by Mallory Noone
part 1 of 2
He was almost ready to go. He’d read up on the customs of the time, he’d begged, borrowed, or stolen the different parts he’d needed, and he’d looked through all the reports he’d found of the war, over and over again.
There wasn’t much to go on. He’d have to do the legwork himself when he got there. If he got there. Great-grandmother’s machine was notoriously unreliable, it had a tendency to send you back without it, stranding you whenever you were... But he had to try. He had to.
There was only one more thing he had to do, the thing he’d always hated.
Mal limped over to the crude shelf he’d put together; his footsteps echoed across the concrete floor. Each footfall sounded like a thunderclap in the dead silence. Carefully, he took the ancient balaclava off of the shelf and slid it over his face, wincing as the rough fabric brushed against his skin. He eased the wool gloves over his hands — they scraped against his burns, sending lines of pain down his arms — and pulled the long coat over his misshapen back, to hide the lumps.
It hurt like crazy, all of it: the mask, the cloak, the gloves; it scraped and tore and burned his skin, but it was worth it. If he managed to make this final trip properly the pain would be gone, forever.
Mal glanced out the window, double-sealed to keep the air in, and tinted to keep the radiation levels low. His ash-gray eyes skimmed over the sky — it was the same color as his eyes — and all the rest of it: the burnt, blackened world, the steely mountains, the barbed wire around the Compound, the flashing, red lights along the Perimeter...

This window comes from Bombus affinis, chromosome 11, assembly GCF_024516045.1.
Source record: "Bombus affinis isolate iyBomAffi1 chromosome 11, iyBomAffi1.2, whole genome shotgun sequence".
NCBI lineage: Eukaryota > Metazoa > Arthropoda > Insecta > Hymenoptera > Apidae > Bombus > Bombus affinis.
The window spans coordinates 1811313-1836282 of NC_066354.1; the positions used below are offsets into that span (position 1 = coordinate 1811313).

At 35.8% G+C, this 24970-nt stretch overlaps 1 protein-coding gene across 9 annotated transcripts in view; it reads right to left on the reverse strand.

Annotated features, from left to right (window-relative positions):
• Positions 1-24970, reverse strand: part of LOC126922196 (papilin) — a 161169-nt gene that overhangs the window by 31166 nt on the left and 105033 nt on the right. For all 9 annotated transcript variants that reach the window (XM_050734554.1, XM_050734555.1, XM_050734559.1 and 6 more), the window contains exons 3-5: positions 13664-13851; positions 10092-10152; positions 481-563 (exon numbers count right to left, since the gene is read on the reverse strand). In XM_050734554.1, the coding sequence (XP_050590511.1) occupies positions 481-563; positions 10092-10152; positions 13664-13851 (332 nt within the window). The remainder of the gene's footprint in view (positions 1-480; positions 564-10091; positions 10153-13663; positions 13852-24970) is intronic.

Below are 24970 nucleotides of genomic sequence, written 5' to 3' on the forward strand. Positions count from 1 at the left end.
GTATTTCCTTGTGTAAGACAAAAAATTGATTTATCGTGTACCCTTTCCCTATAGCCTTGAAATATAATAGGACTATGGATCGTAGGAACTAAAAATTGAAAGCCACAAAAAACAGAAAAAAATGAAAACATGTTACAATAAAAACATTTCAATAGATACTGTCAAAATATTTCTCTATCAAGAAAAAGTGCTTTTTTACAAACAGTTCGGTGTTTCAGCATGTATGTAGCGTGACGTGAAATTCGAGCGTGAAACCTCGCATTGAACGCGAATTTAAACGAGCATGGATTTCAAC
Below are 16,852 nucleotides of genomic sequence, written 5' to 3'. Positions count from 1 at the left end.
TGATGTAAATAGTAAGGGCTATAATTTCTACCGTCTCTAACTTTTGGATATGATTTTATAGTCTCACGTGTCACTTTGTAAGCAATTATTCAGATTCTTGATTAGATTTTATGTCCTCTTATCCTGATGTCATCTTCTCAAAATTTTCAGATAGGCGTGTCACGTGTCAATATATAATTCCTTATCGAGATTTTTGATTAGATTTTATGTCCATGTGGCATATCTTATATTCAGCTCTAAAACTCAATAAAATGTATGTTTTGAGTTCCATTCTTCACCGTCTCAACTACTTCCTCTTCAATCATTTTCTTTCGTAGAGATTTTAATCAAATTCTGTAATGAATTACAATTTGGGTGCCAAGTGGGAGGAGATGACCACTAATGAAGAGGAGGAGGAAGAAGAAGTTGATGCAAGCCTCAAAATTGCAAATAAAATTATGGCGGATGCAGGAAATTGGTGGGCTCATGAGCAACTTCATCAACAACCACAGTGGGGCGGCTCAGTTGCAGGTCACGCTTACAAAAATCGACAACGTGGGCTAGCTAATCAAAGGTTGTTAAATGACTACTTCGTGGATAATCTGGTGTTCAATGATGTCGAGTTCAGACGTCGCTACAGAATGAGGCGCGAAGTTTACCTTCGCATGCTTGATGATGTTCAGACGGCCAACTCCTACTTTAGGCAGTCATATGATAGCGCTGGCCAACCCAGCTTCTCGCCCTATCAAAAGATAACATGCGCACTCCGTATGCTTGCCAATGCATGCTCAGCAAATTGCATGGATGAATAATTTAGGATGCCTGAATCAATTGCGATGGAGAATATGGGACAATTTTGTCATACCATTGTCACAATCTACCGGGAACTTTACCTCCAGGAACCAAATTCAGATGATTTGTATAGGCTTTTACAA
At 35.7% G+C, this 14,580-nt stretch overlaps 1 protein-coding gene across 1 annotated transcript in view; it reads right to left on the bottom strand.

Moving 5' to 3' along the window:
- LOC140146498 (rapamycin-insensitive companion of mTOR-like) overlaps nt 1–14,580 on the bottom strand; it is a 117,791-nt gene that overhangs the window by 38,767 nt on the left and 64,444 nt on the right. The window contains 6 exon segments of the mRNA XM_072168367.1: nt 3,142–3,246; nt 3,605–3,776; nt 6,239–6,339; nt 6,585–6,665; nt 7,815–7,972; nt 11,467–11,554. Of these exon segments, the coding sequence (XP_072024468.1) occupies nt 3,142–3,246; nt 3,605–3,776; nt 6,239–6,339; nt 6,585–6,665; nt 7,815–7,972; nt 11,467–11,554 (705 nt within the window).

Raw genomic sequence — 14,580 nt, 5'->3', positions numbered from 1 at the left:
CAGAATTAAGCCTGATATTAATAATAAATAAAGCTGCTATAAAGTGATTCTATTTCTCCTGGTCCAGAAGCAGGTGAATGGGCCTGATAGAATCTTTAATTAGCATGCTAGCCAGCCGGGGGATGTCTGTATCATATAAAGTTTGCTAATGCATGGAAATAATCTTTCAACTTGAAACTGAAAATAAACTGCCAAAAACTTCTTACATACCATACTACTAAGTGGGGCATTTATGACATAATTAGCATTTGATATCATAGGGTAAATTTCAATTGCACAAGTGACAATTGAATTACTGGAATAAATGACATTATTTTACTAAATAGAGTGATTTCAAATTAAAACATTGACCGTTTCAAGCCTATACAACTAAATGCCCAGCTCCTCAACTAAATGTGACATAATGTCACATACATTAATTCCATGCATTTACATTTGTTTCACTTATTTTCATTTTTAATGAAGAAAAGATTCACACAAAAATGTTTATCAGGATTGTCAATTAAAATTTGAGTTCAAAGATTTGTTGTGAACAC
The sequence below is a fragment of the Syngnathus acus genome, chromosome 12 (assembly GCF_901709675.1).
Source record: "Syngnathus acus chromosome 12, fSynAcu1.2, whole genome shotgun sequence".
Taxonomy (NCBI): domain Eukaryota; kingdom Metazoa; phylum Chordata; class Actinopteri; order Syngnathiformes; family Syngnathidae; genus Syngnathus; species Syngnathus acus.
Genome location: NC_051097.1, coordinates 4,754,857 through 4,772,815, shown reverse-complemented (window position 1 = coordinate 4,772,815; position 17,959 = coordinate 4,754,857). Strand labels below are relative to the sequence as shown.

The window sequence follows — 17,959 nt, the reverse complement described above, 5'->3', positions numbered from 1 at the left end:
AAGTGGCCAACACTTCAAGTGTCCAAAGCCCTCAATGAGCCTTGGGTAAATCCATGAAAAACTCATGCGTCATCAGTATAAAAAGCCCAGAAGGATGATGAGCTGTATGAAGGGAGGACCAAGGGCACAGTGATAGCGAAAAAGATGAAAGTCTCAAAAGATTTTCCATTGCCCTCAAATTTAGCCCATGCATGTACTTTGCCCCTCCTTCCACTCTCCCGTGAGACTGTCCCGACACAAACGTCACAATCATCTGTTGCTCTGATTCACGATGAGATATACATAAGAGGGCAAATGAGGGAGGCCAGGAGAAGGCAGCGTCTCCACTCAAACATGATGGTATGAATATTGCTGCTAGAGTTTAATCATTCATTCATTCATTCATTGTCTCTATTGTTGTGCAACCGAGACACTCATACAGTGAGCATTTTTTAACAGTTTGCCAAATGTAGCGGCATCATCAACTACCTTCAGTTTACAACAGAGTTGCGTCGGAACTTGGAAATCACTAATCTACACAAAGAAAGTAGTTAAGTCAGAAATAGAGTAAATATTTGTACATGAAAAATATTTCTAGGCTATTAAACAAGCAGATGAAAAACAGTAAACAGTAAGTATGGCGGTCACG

He tried to keep himself calm. He didn’t want to get angry, but he always did, a little bit, at whatever ancestor had done this, when he looked out the window. And when he got angry...
He took a deep breath.
“Focus on the mission,” he told himself aloud. He talked to himself a lot, mostly because there was no one else to talk to. “With any luck, it’ll be better when you’re back...”
He sat down and picked up Great-Grandmother’s machine. Her time machine. It was the size of his head, and made out of smooth metal, worn by the touch of a hundred hands. It had a panel on it, with tiny red lights that spelled out the current year: 2327.
Mal put in the year he was traveling to, almost three hundred years ago, for him.
The time machine buzzed and whirred to life. There was a brilliant flash of light. And then...
He was standing in the middle of a green field covered in soft green spikes, outside a large, red-brick building. Even with the heavy balaclava on, he could feel the fresh air on his face. The world smelled fresh and green, and the sky was blue. Blue. Not gray or white, or chemical-yellow... blue. There was a bright, eye-searing light at the top of the sky...
“Is that the sun?” Mal said to himself, laughing a little. “It is the sun! I’m looking at the sun!”
Mal bent over and picked one of the spikes off of the ground. He twirled it between his gloved fingers. He could barely feel it, but... it was there. It was real: a blade of green grass, with tiny yellow veins running through it, and a jagged top.
“I made it,” he said. “I really made it!”
It was Eden-time, before the War. Before the bombs fell, killing everything they touched. Before the Compounds and the silence and the death...
That thought brought him back to himself, and he was grateful. Too much excitement was bad, almost as bad as getting angry.
Mal smiled, a lopsided, crooked smile, as crooked as his back and his arms and his leg. He put the time machine in his pocket, and stood outside the building for a minute, waiting for the person he’d come here to see.
“Is she even here?” he muttered. “The records said... But maybe...”